About Liz Mugavero

Liz Mugavero is the author of the Pawsitively Organic Mysteries. She also writes the Cat About Town Mysteries under the name Cate Conte.

Taking a Break

By Liz, looking forward to seeing the sun again…someday?

I turned in Murder She Meowed, book seven in the Pawsitively Organic Mysteries, on May 1. On time, and (almost) without a lot of last-minute angst, as is my norm. I was really proud of myself for this, because as the Wickeds know all too well, I have a penchant for stressing myself out by somehow getting to the eleventh hour without a fully finished book. Which I’ve written about numerous times, so I won’t go into it here.

My point is, this was a huge accomplishment. And then I thought about all the other accomplishments I’ve racked up in the past 10 months–and compared them to the challenges– and decided to actually celebrate for a change. Here’s an excerpt from my Facebook post from the day I turned in the book. Since last July, I:

  • Wrote three(!) books (and did copy edits/page proofs for one).
  • Had a really crappy few months at my old job.
  • Found/started a new (and pretty demanding) day job.
  • Traveled a bunch with said new day job.
  • Managed to take a real vacation for the first time in a long time last fall.
  • Dealt with A LOT of personal issues, including Shaggy’s illness, which was wicked stressful for me.
  • Lost 2 cats within 2 weeks back in January – Pumpkin and Johnny. 😦
  • Did one round of B-School.
  • Managed to give off the illusion that I was a semi-moderately high-functioning adult most days.

Actually acknowledging that I got a lot done despite most of this stuff is new for me. Typically, I’d cross stuff off the list, tell myself to suck up the rest, and move on.

But I didn’t do that this time. I decided to give myself a break before the next deadline (which is looming, but it’s all good). I took a couple weeks off from serious writing, and tried to be good to myself. Granted, I spent some extra time on the day job, but aside from that, I managed pretty well.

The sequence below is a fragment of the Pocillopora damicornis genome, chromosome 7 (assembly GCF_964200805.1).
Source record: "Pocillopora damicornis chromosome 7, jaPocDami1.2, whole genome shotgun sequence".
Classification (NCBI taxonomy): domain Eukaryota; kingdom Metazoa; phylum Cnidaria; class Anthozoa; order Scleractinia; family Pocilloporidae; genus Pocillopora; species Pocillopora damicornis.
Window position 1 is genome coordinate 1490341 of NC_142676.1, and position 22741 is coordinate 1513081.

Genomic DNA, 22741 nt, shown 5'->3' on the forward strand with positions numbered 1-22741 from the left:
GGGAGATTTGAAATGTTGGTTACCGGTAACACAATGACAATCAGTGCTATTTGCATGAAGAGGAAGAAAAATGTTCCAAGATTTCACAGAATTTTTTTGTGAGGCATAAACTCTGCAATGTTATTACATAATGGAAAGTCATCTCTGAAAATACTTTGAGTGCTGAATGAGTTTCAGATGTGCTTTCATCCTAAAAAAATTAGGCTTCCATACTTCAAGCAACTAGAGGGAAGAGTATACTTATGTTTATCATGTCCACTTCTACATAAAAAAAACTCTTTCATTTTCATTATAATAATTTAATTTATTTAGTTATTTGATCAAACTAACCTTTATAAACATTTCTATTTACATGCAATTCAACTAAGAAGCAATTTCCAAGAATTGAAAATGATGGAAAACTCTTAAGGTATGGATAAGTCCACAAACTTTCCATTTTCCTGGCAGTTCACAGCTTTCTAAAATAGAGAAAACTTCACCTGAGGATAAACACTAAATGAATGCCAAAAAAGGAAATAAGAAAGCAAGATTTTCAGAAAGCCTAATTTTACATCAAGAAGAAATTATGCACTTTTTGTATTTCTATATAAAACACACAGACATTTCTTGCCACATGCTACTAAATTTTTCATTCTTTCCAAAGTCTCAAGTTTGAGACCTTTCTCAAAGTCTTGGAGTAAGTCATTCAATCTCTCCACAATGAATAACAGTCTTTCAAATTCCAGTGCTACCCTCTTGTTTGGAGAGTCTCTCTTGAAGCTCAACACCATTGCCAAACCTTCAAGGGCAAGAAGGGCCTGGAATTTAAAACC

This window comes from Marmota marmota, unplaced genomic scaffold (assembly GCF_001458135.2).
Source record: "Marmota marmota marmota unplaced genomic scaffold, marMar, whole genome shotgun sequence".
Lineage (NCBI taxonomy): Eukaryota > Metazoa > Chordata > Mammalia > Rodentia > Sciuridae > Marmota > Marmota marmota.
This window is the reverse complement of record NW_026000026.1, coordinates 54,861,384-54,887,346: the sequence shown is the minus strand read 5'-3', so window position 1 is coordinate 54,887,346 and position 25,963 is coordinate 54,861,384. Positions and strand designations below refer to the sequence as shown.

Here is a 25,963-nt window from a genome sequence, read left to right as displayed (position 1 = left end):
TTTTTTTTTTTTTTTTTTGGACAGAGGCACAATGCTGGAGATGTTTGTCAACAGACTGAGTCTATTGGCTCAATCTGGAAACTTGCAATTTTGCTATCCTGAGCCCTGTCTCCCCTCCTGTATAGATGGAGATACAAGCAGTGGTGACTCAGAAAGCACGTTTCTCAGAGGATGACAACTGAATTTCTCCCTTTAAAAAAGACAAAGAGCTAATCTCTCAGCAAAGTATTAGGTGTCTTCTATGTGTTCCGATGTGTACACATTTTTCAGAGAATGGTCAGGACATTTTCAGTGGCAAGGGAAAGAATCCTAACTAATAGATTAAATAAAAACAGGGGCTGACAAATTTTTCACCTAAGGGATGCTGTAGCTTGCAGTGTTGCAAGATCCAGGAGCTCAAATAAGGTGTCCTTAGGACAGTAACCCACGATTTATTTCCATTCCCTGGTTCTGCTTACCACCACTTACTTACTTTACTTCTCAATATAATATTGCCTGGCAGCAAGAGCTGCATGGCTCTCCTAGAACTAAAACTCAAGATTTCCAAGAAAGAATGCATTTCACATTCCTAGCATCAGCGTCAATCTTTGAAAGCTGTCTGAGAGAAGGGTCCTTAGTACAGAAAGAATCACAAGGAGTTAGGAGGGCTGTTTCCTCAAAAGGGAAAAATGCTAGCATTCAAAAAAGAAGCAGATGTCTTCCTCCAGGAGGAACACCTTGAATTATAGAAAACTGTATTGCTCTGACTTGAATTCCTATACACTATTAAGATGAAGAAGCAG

So if you’d all care to indulge me, I thought I’d share five things I’ve been reading/doing/watching/pondering during the little vacation I granted myself (kind of like Tim Ferriss’s 5-Bullet Friday emails):

Watching: both of Harlan Coben’s Netflix series, The Five and Safe. Calling it research. Loved them both – he is a master.

Reading: My reading time was severely compromised during the past months. I finally got to finish Dennis Lehane’s Since We Fell. And I read Marianne Williamson’s A Return to Love, a book I’d only read in pieces up until now.

Who I’m following: I’m currently obsessed with the poet Nayyirah Waheed. Her short poems speak volumes.

Quote I’ve been pondering: By Alan Cohen: “Fear and resistance are the dragons that stand at the door of the temple that contains the jewel you seek. Just keep going.”

Where I’ve been: This isn’t super exciting, but I’ve wanted to go to a Container Store for years – and there’s finally one close to me. I made my first trip a couple weeks ago. It lives up to the hype!

That’s a little bit of what I’ve been up to. Thanks for indulging me!

Readers, what are your favorite down time activities?


Cover Reveal!

Liz here! Since the gang is at Malice and I’m not (boo hoo) I figured I’d have a little fun on my own. I wanted to give you all a sneak peek at the new cover for Murder, She Meowed!

Murder She Meowed

What do you all think? Would love to hear your feedback in the comments.

Missing Malice

By Liz, sad she won’t be heading to Bethesda this week. 

The annual Malice conference in Bethesda is a recurring entry on my calendar. Granted, I’ve only been going for four years, unlike some of the die-hard Malice-ites, but it’s still something I look forward to. Getting to hang out with all my writer and reader pals, being immersed in books all weekend – what could be better?

But this year, I’m not going. My little dog has been having some health stuff, and it will be easier on her if I stay home. So she and I will be hanging out, keeping an eye on Facebook for all the news and updates and photos – so you all better post a lot! We’ll also be wrapping up Murder, She Meowed, Pawsitively Organic book seven, which is due May 1.

So, I thought I’d share some memories of my favorite past-Malice moments – including the other year I couldn’t physically go, but went on a stick.

Malice 1

And the year Kneading to Die was nominated for Best First Novel!

Malice 2